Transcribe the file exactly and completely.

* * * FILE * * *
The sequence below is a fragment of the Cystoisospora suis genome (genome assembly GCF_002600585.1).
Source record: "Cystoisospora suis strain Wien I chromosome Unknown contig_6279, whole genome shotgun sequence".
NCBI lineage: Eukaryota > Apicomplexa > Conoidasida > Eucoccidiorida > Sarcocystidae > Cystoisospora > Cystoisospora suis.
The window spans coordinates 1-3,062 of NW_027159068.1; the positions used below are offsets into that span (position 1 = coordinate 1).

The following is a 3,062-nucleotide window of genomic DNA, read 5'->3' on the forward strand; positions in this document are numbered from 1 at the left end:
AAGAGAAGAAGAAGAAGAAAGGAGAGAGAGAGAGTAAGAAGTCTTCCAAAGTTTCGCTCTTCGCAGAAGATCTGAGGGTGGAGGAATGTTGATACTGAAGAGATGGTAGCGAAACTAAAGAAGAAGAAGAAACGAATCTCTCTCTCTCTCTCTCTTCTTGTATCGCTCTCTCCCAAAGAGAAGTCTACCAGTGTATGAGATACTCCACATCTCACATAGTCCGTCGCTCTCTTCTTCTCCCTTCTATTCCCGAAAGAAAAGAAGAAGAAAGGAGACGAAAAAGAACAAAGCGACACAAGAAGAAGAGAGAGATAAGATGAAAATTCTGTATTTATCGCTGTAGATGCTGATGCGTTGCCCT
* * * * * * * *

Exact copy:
The sequence below is a fragment of the Cystoisospora suis genome (genome assembly GCF_002600585.1).
Source record: "Cystoisospora suis strain Wien I chromosome Unknown contig_6279, whole genome shotgun sequence".
NCBI lineage: Eukaryota > Apicomplexa > Conoidasida > Eucoccidiorida > Sarcocystidae > Cystoisospora > Cystoisospora suis.
The window spans coordinates 1-3,062 of NW_027159068.1; the positions used below are offsets into that span (position 1 = coordinate 1).

The following is a 3,062-nucleotide window of genomic DNA, read 5'->3' on the forward strand; positions in this document are numbered from 1 at the left end:
AAGAGAAGAAGAAGAAGAAAGGAGAGAGAGAGAGTAAGAAGTCTTCCAAAGTTTCGCTCTTCGCAGAAGATCTGAGGGTGGAGGAATGTTGATACTGAAGAGATGGTAGCGAAACTAAAGAAGAAGAAGAAACGAATCTCTCTCTCTCTCTCTCTTCTTGTATCGCTCTCTCCCAAAGAGAAGTCTACCAGTGTATGAGATACTCCACATCTCACATAGTCCGTCGCTCTCTTCTTCTCCCTTCTATTCCCGAAAGAAAAGAAGAAGAAAGGAGACGAAAAAGAACAAAGCGACACAAGAAGAAGAGAGAGATAAGATGAAAATTCTGTATTTATCGCTGTAGATGCTGATGCGTTGCCCT